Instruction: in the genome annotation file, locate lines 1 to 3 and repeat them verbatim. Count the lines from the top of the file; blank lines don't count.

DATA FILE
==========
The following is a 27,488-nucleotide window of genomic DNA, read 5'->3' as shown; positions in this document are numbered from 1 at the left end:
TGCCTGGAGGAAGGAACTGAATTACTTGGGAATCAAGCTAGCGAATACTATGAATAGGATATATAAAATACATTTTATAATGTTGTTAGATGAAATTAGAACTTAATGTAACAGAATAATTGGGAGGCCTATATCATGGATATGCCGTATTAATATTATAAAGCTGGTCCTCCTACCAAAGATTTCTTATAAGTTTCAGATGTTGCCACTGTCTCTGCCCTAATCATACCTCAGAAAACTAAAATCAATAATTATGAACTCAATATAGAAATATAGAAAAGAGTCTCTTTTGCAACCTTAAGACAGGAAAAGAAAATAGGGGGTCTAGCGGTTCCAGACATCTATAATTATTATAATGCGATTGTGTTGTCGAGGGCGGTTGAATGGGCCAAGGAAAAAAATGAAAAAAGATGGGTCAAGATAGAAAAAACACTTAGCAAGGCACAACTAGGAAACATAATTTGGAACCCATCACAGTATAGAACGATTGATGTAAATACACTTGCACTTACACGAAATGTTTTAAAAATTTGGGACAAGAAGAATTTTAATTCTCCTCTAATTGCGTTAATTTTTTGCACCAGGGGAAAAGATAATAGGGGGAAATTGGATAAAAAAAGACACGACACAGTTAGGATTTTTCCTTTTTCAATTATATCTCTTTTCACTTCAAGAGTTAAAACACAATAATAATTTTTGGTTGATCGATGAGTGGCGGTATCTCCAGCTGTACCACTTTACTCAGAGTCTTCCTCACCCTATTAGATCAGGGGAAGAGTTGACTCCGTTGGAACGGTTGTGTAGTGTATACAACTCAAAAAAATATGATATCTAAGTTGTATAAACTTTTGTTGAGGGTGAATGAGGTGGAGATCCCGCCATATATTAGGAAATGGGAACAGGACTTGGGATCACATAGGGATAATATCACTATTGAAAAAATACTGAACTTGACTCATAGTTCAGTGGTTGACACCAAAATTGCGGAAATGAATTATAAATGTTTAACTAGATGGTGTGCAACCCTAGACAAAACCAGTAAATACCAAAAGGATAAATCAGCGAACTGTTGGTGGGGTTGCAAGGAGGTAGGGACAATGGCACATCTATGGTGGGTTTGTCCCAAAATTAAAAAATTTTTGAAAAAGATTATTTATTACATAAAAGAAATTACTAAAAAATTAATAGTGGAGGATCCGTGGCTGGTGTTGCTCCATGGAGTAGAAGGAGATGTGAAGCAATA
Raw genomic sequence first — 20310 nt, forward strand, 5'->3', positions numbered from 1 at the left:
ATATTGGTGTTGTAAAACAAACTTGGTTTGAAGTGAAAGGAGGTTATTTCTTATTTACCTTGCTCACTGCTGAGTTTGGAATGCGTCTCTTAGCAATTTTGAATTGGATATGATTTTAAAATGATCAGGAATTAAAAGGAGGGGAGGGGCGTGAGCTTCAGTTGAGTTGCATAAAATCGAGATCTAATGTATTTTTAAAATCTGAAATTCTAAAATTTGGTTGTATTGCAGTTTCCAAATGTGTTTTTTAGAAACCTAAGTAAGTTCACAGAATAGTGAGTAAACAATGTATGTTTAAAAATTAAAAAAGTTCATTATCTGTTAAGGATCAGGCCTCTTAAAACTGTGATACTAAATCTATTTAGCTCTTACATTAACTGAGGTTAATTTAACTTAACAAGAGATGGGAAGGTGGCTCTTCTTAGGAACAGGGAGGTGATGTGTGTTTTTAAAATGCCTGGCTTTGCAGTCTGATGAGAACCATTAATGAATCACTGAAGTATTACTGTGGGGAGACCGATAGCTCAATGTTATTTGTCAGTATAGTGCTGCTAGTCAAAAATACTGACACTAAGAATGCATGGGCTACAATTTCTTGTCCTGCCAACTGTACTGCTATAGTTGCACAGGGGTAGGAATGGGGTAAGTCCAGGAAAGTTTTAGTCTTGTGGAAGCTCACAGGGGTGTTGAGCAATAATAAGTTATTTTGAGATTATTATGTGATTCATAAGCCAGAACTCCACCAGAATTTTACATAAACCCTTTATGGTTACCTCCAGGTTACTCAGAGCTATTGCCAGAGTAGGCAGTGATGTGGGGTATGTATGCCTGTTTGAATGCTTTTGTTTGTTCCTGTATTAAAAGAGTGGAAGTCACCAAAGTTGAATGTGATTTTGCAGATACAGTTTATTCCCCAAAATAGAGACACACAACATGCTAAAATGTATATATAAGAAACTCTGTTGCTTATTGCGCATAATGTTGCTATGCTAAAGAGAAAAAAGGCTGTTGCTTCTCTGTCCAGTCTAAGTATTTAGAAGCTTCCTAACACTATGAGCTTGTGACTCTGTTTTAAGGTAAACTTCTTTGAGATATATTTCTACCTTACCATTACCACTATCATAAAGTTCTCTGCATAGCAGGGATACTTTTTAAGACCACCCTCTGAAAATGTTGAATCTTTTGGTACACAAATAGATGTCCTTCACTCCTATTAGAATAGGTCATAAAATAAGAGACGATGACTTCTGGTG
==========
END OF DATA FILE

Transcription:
The following is a 27,488-nucleotide window of genomic DNA, read 5'->3' as shown; positions in this document are numbered from 1 at the left end:
TGCCTGGAGGAAGGAACTGAATTACTTGGGAATCAAGCTAGCGAATACTATGAATAGGATATATAAAATACATTTTATAATGTTGTTAGATGAAATTAGAACTTAATGTAACAGAATAATTGGGAGGCCTATATCATGGATATGCCGTATTAATATTATAAAGCTGGTCCTCCTACCAAAGATTTCTTATAAGTTTCAGATGTTGCCACTGTCTCTGCCCTAATCATACCTCAGAAAACTAAAATCAATAATTATGAACTCAATATAGAAATATAGAAAAGAGTCTCTTTTGCAACCTTAAGACAGGAAAAGAAAATAGGGGGTCTAGCGGTTCCAGACATCTATAATTATTATAATGCGATTGTGTTGTCGAGGGCGGTTGAATGGGCCAAGGAAAAAAATGAAAAAAGATGGGTCAAGATAGAAAAAACACTTAGCAAGGCACAACTAGGAAACATAATTTGGAACCCATCACAGTATAGAACGATTGATGTAAATACACTTGCACTTACACGAAATGTTTTAAAAATTTGGGACAAGAAGAATTTTAATTCTCCTCTAATTGCGTTAATTTTTTGCACCAGGGGAAAAGATAATAGGGGGAAATTGGATAAAAAAAGACACGACACAGTTAGGATTTTTCCTTTTTCAATTATATCTCTTTTCACTTCAAGAGTTAAAACACAATAATAATTTTTGGTTGATCGATGAGTGGCGGTATCTCCAGCTGTACCACTTTACTCAGAGTCTTCCTCACCCTATTAGATCAGGGGAAGAGTTGACTCCGTTGGAACGGTTGTGTAGTGTATACAACTCAAAAAAATATGATATCTAAGTTGTATAAACTTTTGTTGAGGGTGAATGAGGTGGAGATCCCGCCATATATTAGGAAATGGGAACAGGACTTGGGATCACATAGGGATAATATCACTATTGAAAAAATACTGAACTTGACTCATAGTTCAGTGGTTGACACCAAAATTGCGGAAATGAATTATAAATGTTTAACTAGATGGTGTGCAACCCTAGACAAAACCAGTAAATACCAAAAGGATAAATCAGCGAACTGTTGGTGGGGTTGCAAGGAGGTAGGGACAATGGCACATCTATGGTGGGTTTGTCCCAAAATTAAAAAATTTTTGAAAAAGATTATTTATTACATAAAAGAAATTACTAAAAAATTAATAGTGGAGGATCCGTGGCTGGTGTTGCTCCATGGAGTAGAAGGAGATGTGAAGCAATA
Raw genomic sequence first — 20310 nt, forward strand, 5'->3', positions numbered from 1 at the left: